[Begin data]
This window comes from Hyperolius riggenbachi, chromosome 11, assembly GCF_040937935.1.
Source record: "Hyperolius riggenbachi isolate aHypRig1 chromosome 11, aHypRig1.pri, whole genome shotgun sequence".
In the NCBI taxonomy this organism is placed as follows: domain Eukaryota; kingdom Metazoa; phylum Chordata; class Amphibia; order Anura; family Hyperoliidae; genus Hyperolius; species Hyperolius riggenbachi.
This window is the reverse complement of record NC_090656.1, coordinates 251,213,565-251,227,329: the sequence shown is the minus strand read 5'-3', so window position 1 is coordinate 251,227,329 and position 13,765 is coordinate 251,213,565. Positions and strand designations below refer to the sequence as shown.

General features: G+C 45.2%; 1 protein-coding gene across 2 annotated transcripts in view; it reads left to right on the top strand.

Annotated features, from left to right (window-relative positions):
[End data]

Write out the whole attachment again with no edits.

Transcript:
This window comes from Hyperolius riggenbachi, chromosome 11, assembly GCF_040937935.1.
Source record: "Hyperolius riggenbachi isolate aHypRig1 chromosome 11, aHypRig1.pri, whole genome shotgun sequence".
In the NCBI taxonomy this organism is placed as follows: domain Eukaryota; kingdom Metazoa; phylum Chordata; class Amphibia; order Anura; family Hyperoliidae; genus Hyperolius; species Hyperolius riggenbachi.
This window is the reverse complement of record NC_090656.1, coordinates 251,213,565-251,227,329: the sequence shown is the minus strand read 5'-3', so window position 1 is coordinate 251,227,329 and position 13,765 is coordinate 251,213,565. Positions and strand designations below refer to the sequence as shown.

General features: G+C 45.2%; 1 protein-coding gene across 2 annotated transcripts in view; it reads left to right on the top strand.

Annotated features, from left to right (window-relative positions):